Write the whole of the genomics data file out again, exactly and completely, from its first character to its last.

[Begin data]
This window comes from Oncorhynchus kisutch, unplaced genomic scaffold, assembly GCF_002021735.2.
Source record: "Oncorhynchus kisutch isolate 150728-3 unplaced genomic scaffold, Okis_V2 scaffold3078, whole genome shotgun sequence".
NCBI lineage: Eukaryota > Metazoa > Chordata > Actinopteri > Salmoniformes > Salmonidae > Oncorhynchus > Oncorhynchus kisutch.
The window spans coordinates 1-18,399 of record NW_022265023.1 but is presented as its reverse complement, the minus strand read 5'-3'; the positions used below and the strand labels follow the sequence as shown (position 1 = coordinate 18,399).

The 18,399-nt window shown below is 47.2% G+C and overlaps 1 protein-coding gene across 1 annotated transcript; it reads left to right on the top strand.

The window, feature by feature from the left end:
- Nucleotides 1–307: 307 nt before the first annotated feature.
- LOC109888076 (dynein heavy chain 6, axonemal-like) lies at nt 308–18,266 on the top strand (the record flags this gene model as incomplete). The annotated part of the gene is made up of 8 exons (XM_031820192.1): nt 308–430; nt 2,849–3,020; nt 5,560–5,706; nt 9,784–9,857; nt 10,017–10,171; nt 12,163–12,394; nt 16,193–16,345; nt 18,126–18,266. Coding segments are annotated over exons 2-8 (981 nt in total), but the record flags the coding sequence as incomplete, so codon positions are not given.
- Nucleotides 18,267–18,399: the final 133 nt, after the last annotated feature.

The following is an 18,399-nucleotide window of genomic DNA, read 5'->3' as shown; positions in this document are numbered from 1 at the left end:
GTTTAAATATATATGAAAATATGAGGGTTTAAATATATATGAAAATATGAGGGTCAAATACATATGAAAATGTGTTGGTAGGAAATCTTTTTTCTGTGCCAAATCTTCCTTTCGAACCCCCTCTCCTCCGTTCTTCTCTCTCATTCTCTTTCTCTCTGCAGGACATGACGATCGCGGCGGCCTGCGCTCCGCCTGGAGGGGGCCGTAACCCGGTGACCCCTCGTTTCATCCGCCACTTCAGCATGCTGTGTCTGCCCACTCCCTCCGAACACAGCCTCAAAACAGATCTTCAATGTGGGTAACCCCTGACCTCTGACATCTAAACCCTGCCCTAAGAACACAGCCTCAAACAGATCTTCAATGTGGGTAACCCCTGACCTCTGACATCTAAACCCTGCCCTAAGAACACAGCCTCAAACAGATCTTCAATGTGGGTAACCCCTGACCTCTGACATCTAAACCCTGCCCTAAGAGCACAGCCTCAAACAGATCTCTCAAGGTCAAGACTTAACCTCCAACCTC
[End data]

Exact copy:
This window comes from Oncorhynchus kisutch, unplaced genomic scaffold, assembly GCF_002021735.2.
Source record: "Oncorhynchus kisutch isolate 150728-3 unplaced genomic scaffold, Okis_V2 scaffold3078, whole genome shotgun sequence".
NCBI lineage: Eukaryota > Metazoa > Chordata > Actinopteri > Salmoniformes > Salmonidae > Oncorhynchus > Oncorhynchus kisutch.
The window spans coordinates 1-18,399 of record NW_022265023.1 but is presented as its reverse complement, the minus strand read 5'-3'; the positions used below and the strand labels follow the sequence as shown (position 1 = coordinate 18,399).

The 18,399-nt window shown below is 47.2% G+C and overlaps 1 protein-coding gene across 1 annotated transcript; it reads left to right on the top strand.

The window, feature by feature from the left end:
- Nucleotides 1–307: 307 nt before the first annotated feature.
- LOC109888076 (dynein heavy chain 6, axonemal-like) lies at nt 308–18,266 on the top strand (the record flags this gene model as incomplete). The annotated part of the gene is made up of 8 exons (XM_031820192.1): nt 308–430; nt 2,849–3,020; nt 5,560–5,706; nt 9,784–9,857; nt 10,017–10,171; nt 12,163–12,394; nt 16,193–16,345; nt 18,126–18,266. Coding segments are annotated over exons 2-8 (981 nt in total), but the record flags the coding sequence as incomplete, so codon positions are not given.
- Nucleotides 18,267–18,399: the final 133 nt, after the last annotated feature.

The following is an 18,399-nucleotide window of genomic DNA, read 5'->3' as shown; positions in this document are numbered from 1 at the left end:
GTTTAAATATATATGAAAATATGAGGGTTTAAATATATATGAAAATATGAGGGTCAAATACATATGAAAATGTGTTGGTAGGAAATCTTTTTTCTGTGCCAAATCTTCCTTTCGAACCCCCTCTCCTCCGTTCTTCTCTCTCATTCTCTTTCTCTCTGCAGGACATGACGATCGCGGCGGCCTGCGCTCCGCCTGGAGGGGGCCGTAACCCGGTGACCCCTCGTTTCATCCGCCACTTCAGCATGCTGTGTCTGCCCACTCCCTCCGAACACAGCCTCAAAACAGATCTTCAATGTGGGTAACCCCTGACCTCTGACATCTAAACCCTGCCCTAAGAACACAGCCTCAAACAGATCTTCAATGTGGGTAACCCCTGACCTCTGACATCTAAACCCTGCCCTAAGAACACAGCCTCAAACAGATCTTCAATGTGGGTAACCCCTGACCTCTGACATCTAAACCCTGCCCTAAGAGCACAGCCTCAAACAGATCTCTCAAGGTCAAGACTTAACCTCCAACCTC